The appearance of a non-monotonic dependence in the MSD as well as the eventual saturation have an intuitive explanation. The parameters *ζ* and *ξ* represent the average distance an animal would travel without turning (the term *vT*) relative to the characteristic length *λ** of the available space in the square geometry and the radius *ρ* in the circular case. In the extreme case, when *ζ* or *ξ* are infinitely large, the movement becomes ballistic and the walker, starting at the origin, would always return to the origin infinitely many times. With *ζ* or *ξ* sufficiently large but finite, the chance that a trajectory would not return to the origin would increase over time, progressively reducing the height of the maxima in the MSD. Eventually, the movement would become diffusive and the probability of finding the walker anywhere in the territory would become constant. Similar reasoning applies when the animals start off-centre, although the nature of the periodicity when *ζ* or *ξ* are infinitely large is owing to the movement paths being like billiard trajectories [32].

A peculiar characteristic, which is evident from the MSD plots, is the presence of very sharp maxima in the underdamped regime for sufficiently large values of *ζ* and *ξ*. This feature can be readily explained in the Cartesian case as follows. When *ζ* is in the underdamped regime, when *n* is sufficiently large and the series in equation (3.1) can be written as . The dominant contribution in this infinite series comes from the cosine terms, which displays maxima at *t*/*T* = (*k* + 1/2)/*ζ* with *k* = 0, 1, 2, … . These values correspond to the locations of the sharp maxima in figure 2. To understand the presence of the apparent discontinuous derivative of the MSD at the maxima, one needs to differentiate the cosine series above and realize that , which indeed has discontinuous jumps at *t*/*T* = (*k* + 1/2)/*ζ* with *k* = 0, 1, 2, … . A similar argument helps explain the appearance of sharp peaks in the circular case. When *ξ* is in the underdamped regime, when *m* is sufficiently large and the series in equation (3.2) can be approximated by . For large *m*, one may approximate [30] as well as the Bessel function for large values of its argument and rewrite the series as . This series can be recast in terms of combination of Lerchphi function [33] and shown to possess the first discontinuous derivative at *t*/*T* = *ξ*^{−1}. We have tested numerically that indeed the location of the first maximum in the MSD follows this inverse proportionality relation as function of *ξ*, with greater accuracy as we increase *ξ*. Sharp troughs also seem to appear whenever *t*/*T* = *k**ξ*^{−1} with *k* odd, which are precisely the non-smooth points of , as long as *k* is small enough to be in the oscillatory regime.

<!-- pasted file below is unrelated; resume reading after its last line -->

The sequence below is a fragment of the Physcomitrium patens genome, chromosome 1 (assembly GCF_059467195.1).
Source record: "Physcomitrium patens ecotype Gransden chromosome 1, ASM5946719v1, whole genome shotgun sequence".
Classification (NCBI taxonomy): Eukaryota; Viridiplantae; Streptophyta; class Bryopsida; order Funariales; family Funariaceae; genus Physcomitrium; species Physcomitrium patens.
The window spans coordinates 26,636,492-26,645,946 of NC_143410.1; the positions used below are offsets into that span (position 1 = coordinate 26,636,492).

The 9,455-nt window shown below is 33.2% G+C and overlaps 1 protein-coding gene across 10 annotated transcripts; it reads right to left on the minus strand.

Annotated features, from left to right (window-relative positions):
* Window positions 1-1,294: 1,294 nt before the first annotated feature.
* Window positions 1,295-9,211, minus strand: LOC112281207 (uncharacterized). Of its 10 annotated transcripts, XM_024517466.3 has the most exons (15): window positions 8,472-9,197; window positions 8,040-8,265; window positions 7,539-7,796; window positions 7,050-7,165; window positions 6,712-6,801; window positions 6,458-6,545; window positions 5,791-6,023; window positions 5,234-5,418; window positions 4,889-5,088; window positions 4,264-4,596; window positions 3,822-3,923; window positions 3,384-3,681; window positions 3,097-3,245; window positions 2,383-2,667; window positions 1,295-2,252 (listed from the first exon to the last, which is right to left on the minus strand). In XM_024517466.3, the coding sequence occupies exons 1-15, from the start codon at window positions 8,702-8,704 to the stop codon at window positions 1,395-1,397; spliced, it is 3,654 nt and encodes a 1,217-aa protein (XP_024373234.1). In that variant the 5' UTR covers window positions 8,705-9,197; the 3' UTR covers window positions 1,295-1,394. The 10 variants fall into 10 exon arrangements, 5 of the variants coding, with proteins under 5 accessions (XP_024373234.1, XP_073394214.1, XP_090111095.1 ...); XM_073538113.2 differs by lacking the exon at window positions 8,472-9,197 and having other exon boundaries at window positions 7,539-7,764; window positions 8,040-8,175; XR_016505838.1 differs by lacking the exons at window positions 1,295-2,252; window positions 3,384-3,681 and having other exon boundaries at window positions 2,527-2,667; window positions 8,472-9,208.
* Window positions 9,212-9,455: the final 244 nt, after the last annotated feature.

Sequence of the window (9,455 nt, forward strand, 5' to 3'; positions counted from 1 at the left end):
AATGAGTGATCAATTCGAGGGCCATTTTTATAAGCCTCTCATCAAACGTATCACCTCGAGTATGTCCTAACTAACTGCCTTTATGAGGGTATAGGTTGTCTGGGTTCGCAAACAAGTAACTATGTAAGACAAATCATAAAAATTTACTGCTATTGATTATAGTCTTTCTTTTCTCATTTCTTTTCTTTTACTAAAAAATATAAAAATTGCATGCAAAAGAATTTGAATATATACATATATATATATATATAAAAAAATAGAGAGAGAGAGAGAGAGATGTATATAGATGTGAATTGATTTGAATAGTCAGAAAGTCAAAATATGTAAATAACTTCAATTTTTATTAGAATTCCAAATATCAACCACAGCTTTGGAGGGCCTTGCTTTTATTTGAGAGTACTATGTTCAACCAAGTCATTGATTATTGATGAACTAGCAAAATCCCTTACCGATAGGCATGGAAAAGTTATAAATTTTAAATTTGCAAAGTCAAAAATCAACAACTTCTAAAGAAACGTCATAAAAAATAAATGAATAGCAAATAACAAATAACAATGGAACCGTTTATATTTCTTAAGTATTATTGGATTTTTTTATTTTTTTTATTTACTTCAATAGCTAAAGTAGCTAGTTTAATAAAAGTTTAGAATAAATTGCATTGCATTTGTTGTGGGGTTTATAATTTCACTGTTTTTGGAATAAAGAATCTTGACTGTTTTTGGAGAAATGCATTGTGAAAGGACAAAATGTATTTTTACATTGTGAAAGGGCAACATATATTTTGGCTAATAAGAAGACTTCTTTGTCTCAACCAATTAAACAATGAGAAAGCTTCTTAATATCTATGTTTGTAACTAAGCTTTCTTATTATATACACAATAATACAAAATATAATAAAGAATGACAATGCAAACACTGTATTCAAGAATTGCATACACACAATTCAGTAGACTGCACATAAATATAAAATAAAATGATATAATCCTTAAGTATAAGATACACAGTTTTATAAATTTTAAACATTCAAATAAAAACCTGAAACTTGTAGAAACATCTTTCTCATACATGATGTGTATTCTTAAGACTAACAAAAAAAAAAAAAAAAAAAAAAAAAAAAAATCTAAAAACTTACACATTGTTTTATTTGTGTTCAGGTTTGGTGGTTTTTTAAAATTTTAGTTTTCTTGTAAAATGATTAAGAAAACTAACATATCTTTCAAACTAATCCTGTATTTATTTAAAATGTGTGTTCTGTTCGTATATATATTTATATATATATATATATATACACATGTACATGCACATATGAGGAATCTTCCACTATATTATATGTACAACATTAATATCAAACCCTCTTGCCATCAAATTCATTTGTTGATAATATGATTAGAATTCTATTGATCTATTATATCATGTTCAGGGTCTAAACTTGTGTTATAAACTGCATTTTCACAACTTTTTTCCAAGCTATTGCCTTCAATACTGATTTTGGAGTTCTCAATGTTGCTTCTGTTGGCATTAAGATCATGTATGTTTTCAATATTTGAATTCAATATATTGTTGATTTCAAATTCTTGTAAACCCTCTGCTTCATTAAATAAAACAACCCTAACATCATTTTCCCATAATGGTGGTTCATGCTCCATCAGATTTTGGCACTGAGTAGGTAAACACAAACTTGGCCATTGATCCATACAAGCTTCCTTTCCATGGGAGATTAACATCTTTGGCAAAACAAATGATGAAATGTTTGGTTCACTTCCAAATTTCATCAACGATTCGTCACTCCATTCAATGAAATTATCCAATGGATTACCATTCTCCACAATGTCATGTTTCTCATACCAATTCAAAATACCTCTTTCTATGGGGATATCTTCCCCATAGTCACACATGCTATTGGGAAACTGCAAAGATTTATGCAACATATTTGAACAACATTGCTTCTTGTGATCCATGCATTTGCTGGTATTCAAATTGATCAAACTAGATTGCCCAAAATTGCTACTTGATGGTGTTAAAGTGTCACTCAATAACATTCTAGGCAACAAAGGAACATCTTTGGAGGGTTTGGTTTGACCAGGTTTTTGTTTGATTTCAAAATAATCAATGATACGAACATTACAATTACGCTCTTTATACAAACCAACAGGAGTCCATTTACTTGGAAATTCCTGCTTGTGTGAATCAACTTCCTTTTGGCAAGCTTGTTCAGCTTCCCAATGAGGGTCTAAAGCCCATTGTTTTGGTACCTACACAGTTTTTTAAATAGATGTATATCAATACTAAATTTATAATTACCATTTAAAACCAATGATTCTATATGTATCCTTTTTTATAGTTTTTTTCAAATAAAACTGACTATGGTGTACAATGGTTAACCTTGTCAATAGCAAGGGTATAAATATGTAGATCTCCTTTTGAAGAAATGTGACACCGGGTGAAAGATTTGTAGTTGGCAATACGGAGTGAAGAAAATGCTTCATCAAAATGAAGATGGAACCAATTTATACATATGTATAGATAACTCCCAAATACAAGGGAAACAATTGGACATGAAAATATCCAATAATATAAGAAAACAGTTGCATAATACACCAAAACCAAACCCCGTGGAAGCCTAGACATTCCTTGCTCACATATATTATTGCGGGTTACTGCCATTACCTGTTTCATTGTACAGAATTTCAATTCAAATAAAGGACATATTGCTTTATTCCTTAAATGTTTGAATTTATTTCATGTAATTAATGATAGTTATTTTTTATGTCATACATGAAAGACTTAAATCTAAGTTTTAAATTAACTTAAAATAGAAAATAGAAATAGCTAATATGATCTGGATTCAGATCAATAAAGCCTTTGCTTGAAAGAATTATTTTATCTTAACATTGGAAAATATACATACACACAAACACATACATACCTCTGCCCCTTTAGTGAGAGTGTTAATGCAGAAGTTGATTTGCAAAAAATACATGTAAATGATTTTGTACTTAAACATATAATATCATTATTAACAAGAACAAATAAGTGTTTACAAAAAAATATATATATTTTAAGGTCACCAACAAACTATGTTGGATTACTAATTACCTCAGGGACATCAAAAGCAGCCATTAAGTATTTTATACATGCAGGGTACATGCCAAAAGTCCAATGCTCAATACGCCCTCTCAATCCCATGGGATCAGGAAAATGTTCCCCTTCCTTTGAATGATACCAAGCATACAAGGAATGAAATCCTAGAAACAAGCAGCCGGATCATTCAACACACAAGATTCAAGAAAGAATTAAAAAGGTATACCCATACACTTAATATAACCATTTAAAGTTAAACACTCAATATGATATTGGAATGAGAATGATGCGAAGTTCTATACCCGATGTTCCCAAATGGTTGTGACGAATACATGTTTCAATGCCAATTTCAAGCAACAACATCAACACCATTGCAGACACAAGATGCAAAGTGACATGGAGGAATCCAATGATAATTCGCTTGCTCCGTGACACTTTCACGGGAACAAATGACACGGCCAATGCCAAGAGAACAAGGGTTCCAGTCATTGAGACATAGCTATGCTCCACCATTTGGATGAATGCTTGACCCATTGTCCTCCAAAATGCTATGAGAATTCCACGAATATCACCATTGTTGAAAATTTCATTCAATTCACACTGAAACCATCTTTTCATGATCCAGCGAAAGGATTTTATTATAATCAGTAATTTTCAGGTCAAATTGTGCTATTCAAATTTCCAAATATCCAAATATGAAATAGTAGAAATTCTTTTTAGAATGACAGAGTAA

### 3.2. Damped oscillatory dependence of the animal mean square displacement with fluctuating boundaries

When territorial boundaries fluctuate, the evaluation of the animal MSD requires integration over all possible values of the boundary locations, equivalently over all possible values of the boundary separation *λ*_{σ} and territorial centroid *ℒ*_{σ}. For the square geometry and when the initial territory centroid and animal position are at the origin, one obtains (see appendix C)
3.3where the symbol 〈〈···〉〉 signifies that the average is taken both over all possible animal locations as well as territory size and locations, and with 2exp[−(*λ*^{2} + *L*^{2})/*b*(*t*)]cosh[2*λ**L*/*b*(*t*)]/ defined from equation (2.1), and valid for either of the two orthogonal directions.

Aside from the actual value of the diffusion constant and spring constant present in *b*(*t*), the boundary movement is controlled by the time dependence in *φ*(*t*). As animal territories undergo exclusion [4], we select *φ*(*t*) = [ln(1 + *t*/*β*)]^{−1} − [ln(1 + *t*/*β*)]^{−2}(*t*/*β*)(1 + *t*/*β*)^{−1} with *β* being a characteristic time. This choice causes the MSD of the boundary to be , which is an increasing function of time, starting at zero when *t* = 0 and having the same long-time dependence as objects undergoing exclusion in two dimensions [28]. With this version of *φ*(*t*), we plot in figure 4 the MSD dynamics for different parameters, namely *K*′ = *KT*/*L*^{2}, *γ*′ = *γ**T* and *ζ*. Since the size of the territory is now changing, *ζ* = *vT*/*L* represents the average distance moved without turning relative to the average territory length *L*.